Degenerative spondylolisthesis is associated with low spinal bone density: a comparative study between spinal stenosis and degenerative spondylolisthesis

Research output: Contribution to journalJournal article

  • Thomas Andersen
  • Finn Christensen
  • Bente Lomholt Langdahl
  • Carsten Ernst
  • Søren Fruensgaard
  • Jørgen Westeraa Østergaard
  • Jens Langer Andersen
  • Sten Rasmussen
  • Bent Niedermann
  • Kristian Høy
  • Peter Helmig
  • Randi Holm
  • Niels Egund
  • Cody Bünger

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Spinal stenosis and degenerative spondylolisthesis share many symptoms and the same treatment, but their causes remain unclear. Bone mineral density has been suggested to play a role. The aim of this study was to investigate differences in spinal bone density between spinal stenosis and degenerative spondylolisthesis patients. 81 patients older than 60 years, who underwent DXA-scanning of their lumbar spine one year after a lumbar spinal fusion procedure, were included. Radiographs were assessed for disc height, vertebral wedging, and osteophytosis. Pain was assessed using the Low Back Pain Rating Scale pain index. T-score of the lumbar spine was significantly lower among degenerative spondylolisthesis patients compared with spinal stenosis patients (-1.52 versus -0.52, P = 0.04). Thirty-nine percent of degenerative spondylolisthesis patients were classified as osteoporotic and further 30% osteopenic compared to only 9% of spinal stenosis patients being osteoporotic and 30% osteopenic (P = 0.01). Pain levels tended to increase with poorer bone status (P = 0.06). Patients treated surgically for symptomatic degenerative spondylolisthesis have much lower bone mass than patients of similar age treated surgically for spinal stenosis. Low BMD might play a role in the development of the degenerative spondylolisthesis, further studies are needed to clarify this.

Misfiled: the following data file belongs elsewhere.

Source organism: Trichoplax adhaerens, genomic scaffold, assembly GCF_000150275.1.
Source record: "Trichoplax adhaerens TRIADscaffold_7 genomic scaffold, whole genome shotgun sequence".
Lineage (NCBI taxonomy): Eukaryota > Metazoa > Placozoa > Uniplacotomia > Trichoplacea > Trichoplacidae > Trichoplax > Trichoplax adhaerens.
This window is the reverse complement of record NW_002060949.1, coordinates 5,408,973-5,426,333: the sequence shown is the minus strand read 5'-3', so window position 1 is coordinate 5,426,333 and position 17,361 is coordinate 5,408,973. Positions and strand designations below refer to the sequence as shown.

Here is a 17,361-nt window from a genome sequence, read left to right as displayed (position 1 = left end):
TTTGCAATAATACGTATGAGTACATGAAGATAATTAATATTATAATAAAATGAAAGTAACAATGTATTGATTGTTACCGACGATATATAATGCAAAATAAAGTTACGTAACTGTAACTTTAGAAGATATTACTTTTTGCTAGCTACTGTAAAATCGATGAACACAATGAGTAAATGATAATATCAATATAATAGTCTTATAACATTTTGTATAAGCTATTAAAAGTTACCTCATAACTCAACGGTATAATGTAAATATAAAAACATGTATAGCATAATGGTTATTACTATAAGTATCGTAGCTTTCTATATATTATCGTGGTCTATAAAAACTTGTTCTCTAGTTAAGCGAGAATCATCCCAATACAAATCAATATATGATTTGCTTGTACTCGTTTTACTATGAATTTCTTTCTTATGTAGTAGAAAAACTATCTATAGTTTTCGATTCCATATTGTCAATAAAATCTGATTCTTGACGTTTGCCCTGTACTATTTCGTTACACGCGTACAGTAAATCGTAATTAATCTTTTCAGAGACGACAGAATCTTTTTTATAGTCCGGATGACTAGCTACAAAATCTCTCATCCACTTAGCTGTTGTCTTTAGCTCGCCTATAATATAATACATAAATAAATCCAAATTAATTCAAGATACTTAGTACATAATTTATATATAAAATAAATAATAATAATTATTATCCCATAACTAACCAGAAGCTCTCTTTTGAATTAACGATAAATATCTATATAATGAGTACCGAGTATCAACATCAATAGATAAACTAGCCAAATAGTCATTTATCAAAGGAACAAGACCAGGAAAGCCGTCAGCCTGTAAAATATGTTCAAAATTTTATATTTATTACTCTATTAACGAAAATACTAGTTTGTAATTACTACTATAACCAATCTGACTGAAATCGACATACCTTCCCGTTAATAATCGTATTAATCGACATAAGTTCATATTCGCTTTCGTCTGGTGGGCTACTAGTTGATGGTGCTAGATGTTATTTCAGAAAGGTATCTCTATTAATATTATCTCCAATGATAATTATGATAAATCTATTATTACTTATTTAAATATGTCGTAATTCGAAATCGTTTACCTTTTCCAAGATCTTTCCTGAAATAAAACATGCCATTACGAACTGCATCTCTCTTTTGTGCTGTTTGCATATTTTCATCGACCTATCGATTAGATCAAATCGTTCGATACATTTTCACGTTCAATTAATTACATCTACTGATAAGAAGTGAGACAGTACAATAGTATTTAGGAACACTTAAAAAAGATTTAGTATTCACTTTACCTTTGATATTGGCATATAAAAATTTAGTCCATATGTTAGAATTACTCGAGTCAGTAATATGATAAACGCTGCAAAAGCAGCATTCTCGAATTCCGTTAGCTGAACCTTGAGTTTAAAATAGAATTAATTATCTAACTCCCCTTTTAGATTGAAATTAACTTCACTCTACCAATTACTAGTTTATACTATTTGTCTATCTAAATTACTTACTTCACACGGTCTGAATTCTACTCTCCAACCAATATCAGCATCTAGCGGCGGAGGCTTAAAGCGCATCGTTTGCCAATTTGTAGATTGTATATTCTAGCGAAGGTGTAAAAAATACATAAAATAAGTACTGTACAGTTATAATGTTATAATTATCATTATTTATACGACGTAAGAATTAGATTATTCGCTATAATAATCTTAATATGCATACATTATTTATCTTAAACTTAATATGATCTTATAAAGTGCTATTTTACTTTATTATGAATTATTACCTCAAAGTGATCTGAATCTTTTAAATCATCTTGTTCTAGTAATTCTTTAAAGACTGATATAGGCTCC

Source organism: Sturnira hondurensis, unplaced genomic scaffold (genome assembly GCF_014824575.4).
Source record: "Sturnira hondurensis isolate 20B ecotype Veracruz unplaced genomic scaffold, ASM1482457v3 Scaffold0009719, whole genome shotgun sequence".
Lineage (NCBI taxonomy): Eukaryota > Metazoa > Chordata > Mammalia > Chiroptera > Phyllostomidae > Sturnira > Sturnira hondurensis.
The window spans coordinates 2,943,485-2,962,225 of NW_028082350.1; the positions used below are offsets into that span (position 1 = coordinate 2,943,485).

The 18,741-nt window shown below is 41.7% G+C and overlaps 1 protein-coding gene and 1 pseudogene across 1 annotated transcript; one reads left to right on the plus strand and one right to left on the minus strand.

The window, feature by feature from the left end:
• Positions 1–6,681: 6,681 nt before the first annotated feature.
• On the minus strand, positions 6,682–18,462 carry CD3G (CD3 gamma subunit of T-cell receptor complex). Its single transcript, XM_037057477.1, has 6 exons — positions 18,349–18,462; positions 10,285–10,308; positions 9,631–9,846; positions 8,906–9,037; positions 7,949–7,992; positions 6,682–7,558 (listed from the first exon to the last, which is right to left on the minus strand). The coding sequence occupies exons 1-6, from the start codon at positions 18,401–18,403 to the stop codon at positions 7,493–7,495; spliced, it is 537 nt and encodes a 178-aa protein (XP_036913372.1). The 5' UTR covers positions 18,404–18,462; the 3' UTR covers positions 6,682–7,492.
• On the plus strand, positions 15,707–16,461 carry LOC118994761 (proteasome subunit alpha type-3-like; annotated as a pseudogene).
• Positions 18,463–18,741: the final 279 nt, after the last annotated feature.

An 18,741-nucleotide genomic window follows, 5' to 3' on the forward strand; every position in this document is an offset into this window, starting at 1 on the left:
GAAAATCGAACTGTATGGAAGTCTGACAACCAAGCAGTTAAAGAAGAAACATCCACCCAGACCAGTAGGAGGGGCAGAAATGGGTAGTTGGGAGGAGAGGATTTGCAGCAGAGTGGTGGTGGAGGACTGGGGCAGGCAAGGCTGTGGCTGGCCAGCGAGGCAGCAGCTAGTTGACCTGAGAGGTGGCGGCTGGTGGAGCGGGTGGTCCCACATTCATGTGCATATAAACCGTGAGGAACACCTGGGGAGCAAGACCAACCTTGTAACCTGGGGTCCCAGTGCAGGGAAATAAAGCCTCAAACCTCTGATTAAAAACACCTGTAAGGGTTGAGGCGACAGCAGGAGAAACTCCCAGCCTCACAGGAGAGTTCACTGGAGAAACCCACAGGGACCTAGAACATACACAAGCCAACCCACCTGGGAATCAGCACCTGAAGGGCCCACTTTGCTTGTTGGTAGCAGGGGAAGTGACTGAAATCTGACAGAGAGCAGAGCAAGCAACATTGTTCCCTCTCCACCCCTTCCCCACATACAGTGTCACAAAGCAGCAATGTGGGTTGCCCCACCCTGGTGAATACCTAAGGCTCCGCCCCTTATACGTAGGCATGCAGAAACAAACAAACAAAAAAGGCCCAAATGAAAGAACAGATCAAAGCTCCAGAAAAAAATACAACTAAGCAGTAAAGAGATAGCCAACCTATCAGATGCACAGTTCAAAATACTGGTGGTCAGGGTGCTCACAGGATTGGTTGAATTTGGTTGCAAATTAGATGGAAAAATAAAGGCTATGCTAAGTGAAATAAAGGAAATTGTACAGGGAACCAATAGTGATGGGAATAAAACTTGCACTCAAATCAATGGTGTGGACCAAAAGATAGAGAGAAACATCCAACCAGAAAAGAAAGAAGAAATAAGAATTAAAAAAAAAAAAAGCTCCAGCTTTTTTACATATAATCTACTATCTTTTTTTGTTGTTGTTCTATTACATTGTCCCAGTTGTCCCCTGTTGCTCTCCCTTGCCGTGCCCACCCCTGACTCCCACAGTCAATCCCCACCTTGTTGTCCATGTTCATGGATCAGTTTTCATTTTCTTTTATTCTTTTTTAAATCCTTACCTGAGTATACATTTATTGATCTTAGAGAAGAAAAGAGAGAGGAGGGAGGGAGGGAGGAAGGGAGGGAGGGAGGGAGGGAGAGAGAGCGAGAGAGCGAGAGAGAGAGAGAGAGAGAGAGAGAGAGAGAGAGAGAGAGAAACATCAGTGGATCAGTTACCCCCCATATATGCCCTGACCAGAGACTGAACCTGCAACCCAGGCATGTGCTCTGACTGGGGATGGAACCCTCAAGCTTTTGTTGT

JournalBioMed Research International
Pages (from-to)123847
StatePublished - 2013